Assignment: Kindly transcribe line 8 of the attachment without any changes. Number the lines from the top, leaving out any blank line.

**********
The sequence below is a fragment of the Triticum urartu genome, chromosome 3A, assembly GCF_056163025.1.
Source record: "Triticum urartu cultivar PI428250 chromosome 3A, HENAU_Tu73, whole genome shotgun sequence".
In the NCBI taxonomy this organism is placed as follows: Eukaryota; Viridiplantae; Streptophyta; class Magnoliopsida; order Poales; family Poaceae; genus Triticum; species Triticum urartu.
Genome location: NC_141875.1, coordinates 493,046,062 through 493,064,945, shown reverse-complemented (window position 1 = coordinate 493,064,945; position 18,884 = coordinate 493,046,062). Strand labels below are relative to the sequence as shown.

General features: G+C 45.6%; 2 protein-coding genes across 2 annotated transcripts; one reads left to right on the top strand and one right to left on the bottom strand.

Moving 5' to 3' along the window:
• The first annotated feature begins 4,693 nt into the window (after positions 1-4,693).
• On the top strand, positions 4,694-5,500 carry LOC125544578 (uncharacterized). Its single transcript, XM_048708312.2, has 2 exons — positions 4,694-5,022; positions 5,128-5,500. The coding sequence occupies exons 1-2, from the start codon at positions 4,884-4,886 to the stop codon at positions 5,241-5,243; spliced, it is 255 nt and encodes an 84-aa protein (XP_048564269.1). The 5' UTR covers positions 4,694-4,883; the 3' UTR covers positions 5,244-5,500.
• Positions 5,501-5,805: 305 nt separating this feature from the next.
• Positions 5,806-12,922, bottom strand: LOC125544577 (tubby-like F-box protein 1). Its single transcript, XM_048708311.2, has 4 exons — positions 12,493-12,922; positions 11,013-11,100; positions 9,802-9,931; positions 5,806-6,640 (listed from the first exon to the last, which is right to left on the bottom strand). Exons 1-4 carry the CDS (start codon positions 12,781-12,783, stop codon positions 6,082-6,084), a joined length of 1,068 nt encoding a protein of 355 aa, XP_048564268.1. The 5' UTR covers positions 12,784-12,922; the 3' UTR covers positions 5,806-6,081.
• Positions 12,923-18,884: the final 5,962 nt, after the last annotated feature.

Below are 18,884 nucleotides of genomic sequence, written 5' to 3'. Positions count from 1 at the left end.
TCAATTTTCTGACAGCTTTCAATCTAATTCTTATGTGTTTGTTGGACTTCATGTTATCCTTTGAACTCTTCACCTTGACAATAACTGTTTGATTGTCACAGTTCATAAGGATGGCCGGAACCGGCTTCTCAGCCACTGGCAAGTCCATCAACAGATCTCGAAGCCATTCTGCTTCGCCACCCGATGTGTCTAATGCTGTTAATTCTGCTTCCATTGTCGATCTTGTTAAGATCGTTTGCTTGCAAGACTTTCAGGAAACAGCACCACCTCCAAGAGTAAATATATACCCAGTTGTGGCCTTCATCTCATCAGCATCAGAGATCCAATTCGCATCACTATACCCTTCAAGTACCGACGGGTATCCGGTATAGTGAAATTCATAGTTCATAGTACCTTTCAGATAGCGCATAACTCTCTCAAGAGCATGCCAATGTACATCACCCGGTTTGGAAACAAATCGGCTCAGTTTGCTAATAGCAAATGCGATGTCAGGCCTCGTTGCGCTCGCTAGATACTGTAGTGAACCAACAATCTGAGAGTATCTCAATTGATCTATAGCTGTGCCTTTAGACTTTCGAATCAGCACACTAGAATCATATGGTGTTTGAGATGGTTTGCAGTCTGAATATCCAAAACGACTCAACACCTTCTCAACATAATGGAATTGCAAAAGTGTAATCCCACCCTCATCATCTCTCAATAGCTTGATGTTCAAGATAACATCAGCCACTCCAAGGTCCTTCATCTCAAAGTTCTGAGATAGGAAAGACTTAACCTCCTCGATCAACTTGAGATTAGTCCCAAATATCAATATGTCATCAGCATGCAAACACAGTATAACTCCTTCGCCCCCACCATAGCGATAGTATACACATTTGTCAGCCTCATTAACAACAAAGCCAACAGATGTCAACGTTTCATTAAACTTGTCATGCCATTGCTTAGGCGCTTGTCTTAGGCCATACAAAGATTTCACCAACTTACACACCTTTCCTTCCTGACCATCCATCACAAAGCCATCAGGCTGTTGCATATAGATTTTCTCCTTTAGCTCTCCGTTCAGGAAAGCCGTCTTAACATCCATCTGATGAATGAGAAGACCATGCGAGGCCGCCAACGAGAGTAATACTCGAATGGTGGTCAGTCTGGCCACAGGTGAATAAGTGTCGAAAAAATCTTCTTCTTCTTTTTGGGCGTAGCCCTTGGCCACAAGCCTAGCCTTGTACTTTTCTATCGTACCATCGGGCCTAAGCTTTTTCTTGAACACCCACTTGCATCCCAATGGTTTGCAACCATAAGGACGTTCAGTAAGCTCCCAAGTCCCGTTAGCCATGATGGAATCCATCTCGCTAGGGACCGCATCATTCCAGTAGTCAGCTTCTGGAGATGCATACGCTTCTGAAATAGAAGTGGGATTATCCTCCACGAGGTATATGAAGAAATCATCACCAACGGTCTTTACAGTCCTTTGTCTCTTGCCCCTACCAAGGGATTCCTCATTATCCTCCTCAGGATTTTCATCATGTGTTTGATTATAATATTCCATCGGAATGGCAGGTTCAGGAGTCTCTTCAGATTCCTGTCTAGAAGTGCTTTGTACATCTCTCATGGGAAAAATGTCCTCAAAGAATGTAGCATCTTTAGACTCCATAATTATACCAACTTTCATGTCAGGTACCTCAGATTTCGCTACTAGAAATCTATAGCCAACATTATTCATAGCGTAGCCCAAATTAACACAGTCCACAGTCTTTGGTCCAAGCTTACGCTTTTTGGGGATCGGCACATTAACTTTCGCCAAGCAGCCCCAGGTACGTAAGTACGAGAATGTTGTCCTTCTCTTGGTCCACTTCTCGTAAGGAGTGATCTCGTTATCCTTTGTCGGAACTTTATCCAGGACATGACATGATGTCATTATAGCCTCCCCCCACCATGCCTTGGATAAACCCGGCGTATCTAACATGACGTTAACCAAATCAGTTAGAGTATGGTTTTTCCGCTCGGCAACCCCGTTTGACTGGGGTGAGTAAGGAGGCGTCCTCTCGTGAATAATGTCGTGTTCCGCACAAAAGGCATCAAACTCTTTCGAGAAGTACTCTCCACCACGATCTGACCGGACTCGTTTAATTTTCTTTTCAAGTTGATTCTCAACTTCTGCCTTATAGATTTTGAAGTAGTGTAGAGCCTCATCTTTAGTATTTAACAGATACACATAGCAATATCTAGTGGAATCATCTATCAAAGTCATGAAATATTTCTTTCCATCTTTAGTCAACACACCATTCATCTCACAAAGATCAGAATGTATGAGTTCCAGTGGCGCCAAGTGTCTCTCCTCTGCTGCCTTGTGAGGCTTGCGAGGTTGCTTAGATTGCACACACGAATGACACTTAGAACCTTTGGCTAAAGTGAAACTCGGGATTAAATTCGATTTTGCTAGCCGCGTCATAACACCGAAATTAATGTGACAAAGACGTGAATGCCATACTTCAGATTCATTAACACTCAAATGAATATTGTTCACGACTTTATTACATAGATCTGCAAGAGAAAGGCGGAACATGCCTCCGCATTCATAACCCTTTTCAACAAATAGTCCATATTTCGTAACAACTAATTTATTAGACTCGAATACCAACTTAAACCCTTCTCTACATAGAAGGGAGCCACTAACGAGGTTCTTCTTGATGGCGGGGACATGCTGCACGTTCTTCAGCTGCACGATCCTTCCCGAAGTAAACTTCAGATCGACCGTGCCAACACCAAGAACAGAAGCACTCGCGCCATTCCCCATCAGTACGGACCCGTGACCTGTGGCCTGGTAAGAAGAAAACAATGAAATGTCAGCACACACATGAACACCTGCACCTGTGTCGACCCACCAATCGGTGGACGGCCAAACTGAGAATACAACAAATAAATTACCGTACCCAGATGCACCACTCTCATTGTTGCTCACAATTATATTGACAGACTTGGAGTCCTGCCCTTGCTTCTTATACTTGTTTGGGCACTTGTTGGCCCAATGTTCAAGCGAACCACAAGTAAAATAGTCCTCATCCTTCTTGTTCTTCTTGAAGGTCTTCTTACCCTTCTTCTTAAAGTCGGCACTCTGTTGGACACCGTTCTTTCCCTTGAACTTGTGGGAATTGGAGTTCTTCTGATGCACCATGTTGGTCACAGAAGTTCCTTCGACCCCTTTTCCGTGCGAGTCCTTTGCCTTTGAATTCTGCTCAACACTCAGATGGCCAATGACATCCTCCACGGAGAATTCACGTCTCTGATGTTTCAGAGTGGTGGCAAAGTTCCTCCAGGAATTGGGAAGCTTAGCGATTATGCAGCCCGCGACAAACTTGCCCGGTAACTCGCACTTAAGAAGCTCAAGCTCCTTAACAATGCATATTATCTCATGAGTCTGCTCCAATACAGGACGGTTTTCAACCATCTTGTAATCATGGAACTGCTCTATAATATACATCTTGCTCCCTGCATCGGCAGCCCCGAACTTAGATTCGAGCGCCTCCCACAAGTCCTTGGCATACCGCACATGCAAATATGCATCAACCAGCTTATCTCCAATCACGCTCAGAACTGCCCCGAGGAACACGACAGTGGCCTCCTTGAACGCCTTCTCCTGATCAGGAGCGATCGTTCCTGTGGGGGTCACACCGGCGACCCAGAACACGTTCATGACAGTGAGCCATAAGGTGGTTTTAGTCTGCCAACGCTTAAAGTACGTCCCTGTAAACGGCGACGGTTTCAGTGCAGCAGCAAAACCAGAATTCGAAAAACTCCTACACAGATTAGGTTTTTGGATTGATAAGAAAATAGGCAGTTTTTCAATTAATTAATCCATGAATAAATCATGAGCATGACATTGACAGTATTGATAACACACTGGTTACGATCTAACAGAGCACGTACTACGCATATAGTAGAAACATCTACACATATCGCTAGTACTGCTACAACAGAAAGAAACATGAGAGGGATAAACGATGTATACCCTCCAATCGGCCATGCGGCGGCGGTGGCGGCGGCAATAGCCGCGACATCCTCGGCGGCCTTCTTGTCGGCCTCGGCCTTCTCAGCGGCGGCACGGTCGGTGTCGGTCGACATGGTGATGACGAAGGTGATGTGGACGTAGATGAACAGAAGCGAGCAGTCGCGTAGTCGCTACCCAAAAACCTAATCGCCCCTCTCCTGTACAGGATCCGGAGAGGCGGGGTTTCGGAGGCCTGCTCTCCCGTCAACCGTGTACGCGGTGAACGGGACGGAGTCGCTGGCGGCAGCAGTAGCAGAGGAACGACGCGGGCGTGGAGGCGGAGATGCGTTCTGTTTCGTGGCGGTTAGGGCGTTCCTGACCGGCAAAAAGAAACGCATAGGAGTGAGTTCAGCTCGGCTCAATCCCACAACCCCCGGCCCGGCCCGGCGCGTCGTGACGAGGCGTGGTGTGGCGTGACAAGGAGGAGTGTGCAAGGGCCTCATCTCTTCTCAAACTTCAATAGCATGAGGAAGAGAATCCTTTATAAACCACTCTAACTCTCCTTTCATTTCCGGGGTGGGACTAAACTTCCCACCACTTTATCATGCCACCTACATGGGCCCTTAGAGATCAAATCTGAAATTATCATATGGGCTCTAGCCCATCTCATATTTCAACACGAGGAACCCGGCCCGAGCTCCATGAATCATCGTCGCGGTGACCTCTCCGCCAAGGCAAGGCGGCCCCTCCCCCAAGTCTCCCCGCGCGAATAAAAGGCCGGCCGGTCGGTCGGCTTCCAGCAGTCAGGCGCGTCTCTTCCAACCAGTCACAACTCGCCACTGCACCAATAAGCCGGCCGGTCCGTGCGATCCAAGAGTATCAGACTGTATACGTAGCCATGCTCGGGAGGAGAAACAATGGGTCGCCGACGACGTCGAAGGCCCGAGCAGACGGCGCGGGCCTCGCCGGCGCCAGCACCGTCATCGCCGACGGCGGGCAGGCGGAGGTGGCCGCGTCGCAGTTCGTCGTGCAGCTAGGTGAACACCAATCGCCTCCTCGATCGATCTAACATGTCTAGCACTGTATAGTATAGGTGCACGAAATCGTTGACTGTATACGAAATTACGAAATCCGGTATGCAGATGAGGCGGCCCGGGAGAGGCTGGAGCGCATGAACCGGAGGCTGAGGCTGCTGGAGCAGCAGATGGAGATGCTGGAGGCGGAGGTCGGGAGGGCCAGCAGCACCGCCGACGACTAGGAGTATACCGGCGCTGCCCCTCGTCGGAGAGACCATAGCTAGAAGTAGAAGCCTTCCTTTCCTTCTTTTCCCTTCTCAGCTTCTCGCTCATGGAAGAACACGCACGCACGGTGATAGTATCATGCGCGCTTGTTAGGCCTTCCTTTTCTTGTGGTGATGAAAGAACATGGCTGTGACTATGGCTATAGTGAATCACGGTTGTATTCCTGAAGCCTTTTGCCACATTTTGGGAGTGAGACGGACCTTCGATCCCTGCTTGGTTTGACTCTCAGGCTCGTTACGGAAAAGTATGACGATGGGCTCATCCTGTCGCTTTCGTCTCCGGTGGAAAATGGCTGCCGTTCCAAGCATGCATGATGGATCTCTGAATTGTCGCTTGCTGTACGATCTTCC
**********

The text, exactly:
• On the top strand, positions 4,694-5,500 carry LOC125544578 (uncharacterized). Its single transcript, XM_048708312.2, has 2 exons — positions 4,694-5,022; positions 5,128-5,500. The coding sequence occupies exons 1-2, from the start codon at positions 4,884-4,886 to the stop codon at positions 5,241-5,243; spliced, it is 255 nt and encodes an 84-aa protein (XP_048564269.1). The 5' UTR covers positions 4,694-4,883; the 3' UTR covers positions 5,244-5,500.